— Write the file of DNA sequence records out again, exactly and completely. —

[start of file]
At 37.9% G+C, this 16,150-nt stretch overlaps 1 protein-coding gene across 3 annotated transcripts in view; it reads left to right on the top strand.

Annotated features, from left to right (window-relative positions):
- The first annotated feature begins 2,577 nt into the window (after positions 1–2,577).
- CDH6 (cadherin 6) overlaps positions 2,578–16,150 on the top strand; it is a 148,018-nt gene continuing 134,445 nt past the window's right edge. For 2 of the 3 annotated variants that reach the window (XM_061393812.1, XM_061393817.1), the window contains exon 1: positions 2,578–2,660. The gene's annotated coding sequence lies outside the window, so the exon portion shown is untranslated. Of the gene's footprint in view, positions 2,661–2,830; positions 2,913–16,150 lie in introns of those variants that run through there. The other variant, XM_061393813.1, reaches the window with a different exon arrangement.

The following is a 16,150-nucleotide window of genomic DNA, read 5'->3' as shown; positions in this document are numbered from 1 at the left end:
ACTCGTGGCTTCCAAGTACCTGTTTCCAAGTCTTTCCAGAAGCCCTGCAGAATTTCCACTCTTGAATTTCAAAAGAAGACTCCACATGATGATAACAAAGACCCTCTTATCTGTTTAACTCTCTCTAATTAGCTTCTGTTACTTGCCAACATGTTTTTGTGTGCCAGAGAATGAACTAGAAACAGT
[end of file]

At 37.9% G+C, this 16,150-nt stretch overlaps 1 protein-coding gene across 3 annotated transcripts in view; it reads left to right on the top strand.

Annotated features, from left to right (window-relative positions):
- The first annotated feature begins 2,577 nt into the window (after positions 1–2,577).
- CDH6 (cadherin 6) overlaps positions 2,578–16,150 on the top strand; it is a 148,018-nt gene continuing 134,445 nt past the window's right edge. For 2 of the 3 annotated variants that reach the window (XM_061393812.1, XM_061393817.1), the window contains exon 1: positions 2,578–2,660. The gene's annotated coding sequence lies outside the window, so the exon portion shown is untranslated. Of the gene's footprint in view, positions 2,661–2,830; positions 2,913–16,150 lie in introns of those variants that run through there. The other variant, XM_061393813.1, reaches the window with a different exon arrangement.

The following is a 16,150-nucleotide window of genomic DNA, read 5'->3' as shown; positions in this document are numbered from 1 at the left end:
ACTCGTGGCTTCCAAGTACCTGTTTCCAAGTCTTTCCAGAAGCCCTGCAGAATTTCCACTCTTGAATTTCAAAAGAAGACTCCACATGATGATAACAAAGACCCTCTTATCTGTTTAACTCTCTCTAATTAGCTTCTGTTACTTGCCAACATGTTTTTGTGTGCCAGAGAATGAACTAGAAACAGT